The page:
NB: This was a relaxed performance.

Newport, South Wales. Two individuals sit with their backs to each other on a raised rectangular podium. A recording of a phone conversation is played: a man declaring his hands have disappeared. In unison, the two raise their hands to the light. Begin.

Phone sex.

Meet Jimmy. Jimmy is a 34 year old man who lives with his mother, has a kid he hasn’t seen in 4 years, works at a doughnut drive through, hasn’t had sex in a long time and so calls Kitty every evening at 7.30pm for 9 minutes of phone sex.

Meet Kitty. Kitty is a phone sex worker who pretends to masturbate whilst talking to customers, when really she’s just waiting for time to pass. She keeps her childhood locked away in an impenetrable box, practices altruism and dreams of becoming a psychologist.

How My Light Is Spent is an honest, funny and bizarre exploration of unemployment, loneliness, sex work and the search for meaning. Part narrated, part performed in the moment, this hilarious tale charts the gradual disappearance of Jimmy’s body. Somewhat of a modern version of H G Wells’ science fiction novella, The Invisible Man, this play gives us soft sci-fi and a compelling journey through the realm of relationships.

 

Set to a palette of Spandau Ballet, Phil Collins and Maroon 5, some welsh accents and a dash of received pronunciation, our ears very much lead the way in this performance. The stripped back set (which I feel resembles Newport Bridge by night) allows us to focus solely on the two performers. Rhodri Meilir and Alexandria Riley both express their undeniable talent in delivering a multitude of characters, each with their own quirks and emotional truths. They are able to make us laugh and almost cry in the moments experienced by both Jimmy and Kitty.

Whilst this play has a lighthearted feel, it touches on some very important conversations: the state of unemployment and perceptions of sex work. When Jimmy goes to the job centre, if you yourself have ever been to sign on you know exactly how he feels. We’ve all had a Michelle who’s not particularly bothered about your experiences or your aspirations and she really just wants to get you away from her desk so she can admire both sides of her hand for a little longer. Rhodri expresses the apathy and frustration that fills us in the search for a job and delivers a performance with genuine feeling. Universal Credit has been sewing its seeds all over the country yet oddly it is not outwardly addressed in the theatre that often. Yes, there are many plays that explore unemployment but, very few knuckle down into the under layers of a system that can be ignored by those it does not effect. As we watch Jimmy’s decline post ‘signing on’, we are exposed to a very real reality of Britain’s working class or as Jimmy defines it, ‘no class’. The loss of his job results in a lost of meaning and a sense of inadequacy in within that feeling, he becomes lost – disappearing at an alarming rate.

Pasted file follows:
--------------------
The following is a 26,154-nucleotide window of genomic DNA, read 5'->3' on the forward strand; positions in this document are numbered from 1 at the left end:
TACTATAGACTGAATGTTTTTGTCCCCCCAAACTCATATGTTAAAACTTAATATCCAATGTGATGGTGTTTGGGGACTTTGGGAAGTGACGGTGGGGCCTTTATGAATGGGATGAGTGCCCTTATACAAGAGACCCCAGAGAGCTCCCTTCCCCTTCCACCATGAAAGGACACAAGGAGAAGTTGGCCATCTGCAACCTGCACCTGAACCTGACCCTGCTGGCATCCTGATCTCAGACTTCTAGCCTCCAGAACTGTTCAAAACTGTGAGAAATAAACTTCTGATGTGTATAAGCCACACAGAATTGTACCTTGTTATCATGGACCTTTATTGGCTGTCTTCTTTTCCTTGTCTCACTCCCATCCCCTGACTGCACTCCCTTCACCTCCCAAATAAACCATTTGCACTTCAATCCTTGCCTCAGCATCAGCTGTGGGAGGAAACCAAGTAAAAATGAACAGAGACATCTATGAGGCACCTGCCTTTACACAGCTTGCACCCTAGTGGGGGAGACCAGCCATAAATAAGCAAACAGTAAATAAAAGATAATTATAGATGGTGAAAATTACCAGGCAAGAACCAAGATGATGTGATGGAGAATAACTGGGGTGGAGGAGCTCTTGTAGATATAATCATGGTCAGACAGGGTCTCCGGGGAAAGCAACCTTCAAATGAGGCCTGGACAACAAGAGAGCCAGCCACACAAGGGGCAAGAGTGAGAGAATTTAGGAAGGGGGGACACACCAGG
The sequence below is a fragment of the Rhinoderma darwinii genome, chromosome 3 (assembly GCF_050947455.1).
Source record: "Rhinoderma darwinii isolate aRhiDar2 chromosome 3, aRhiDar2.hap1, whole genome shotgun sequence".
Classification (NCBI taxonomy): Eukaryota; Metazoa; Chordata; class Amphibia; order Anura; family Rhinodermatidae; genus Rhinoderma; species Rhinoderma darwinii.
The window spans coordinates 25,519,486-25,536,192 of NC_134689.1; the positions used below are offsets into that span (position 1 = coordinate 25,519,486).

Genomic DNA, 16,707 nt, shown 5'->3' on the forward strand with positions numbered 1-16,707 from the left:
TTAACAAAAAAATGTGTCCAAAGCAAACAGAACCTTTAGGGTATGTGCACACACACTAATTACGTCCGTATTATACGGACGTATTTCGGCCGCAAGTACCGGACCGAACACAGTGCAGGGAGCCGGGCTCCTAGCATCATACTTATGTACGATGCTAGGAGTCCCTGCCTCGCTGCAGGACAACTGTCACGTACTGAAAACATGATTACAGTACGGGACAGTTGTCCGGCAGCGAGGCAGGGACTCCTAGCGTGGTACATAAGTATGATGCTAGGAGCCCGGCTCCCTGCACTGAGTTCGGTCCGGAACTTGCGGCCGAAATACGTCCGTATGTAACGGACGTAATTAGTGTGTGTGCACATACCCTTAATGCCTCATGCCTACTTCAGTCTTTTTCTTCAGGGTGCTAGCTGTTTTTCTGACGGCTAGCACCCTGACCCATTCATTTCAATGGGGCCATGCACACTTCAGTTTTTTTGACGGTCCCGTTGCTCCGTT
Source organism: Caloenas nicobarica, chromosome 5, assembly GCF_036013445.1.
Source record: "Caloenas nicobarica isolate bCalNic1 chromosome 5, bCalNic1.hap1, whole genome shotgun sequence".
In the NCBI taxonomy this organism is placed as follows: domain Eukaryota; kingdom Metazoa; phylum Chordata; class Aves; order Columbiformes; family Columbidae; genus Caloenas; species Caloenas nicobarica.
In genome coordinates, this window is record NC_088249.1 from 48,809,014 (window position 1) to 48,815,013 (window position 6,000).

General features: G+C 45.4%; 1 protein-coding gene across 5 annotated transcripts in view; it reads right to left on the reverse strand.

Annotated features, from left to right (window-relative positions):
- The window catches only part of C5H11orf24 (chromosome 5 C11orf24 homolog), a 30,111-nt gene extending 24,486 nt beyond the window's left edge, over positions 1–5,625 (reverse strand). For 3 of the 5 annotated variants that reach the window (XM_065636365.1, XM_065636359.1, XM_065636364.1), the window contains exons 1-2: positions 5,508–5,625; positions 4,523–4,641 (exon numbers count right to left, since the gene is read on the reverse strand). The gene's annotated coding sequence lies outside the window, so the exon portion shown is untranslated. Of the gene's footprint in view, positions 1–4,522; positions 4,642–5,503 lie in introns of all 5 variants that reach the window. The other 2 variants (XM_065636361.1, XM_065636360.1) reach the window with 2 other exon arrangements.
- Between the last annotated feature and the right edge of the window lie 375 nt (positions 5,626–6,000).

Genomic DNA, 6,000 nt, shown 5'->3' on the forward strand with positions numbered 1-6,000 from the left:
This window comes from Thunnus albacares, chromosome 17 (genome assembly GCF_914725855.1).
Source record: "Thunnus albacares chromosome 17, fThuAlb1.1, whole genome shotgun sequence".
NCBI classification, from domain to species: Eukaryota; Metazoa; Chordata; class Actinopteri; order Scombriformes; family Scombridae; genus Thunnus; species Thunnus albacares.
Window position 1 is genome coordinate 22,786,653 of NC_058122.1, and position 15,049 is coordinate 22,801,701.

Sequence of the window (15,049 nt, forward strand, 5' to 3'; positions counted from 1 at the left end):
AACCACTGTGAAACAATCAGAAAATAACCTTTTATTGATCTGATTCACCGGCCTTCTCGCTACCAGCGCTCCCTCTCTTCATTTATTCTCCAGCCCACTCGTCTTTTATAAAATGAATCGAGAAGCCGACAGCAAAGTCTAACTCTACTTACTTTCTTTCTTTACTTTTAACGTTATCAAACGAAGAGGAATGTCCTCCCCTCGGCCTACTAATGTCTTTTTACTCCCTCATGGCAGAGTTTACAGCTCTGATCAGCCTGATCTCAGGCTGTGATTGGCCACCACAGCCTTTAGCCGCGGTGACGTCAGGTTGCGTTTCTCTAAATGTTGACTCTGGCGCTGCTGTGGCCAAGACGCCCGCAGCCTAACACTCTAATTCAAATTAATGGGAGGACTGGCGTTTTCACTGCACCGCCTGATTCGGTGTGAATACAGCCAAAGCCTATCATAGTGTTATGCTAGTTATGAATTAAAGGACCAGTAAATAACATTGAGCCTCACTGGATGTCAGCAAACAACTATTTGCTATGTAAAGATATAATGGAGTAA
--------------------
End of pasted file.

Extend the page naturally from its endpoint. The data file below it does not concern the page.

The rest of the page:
Speaking of rates, it was refreshing to see a piece of theatre include sex work as a key component without solely perpetuating stereotypes. It cleverly explores the positive and negative language around sex work and also opens a window into the world of different types of sex work. Immediately placing the audience in a phone sex scenario was a good choice on the part of Alan Harris – placing an audience in a setting that is usually private forces us to explore how we feel about this scenario but also to question how we engage and participate in privacy. Kitty is a strong, vibrant and driven character who tries to keep most of her feelings concealed. Alexandria’s performance compels us to route for Kitty and to hope that she truly ends up where she wants to be.

The end of this play was looking as though it was going to be a cheese fest but it surpasses all levels of cheese on toast and delivered a heartfelt and beautiful moment when Jimmy and Kitty found the light of life in each other (it was less cheesy than what I just said, I promise).

Verdict: How My Light is Spent is an honest, funny and original love story set on a welsh bridge. Doughnuts, disappearing body parts, personalised saucers and Newport’s answer to Mona Lisa – a truly wonderful play.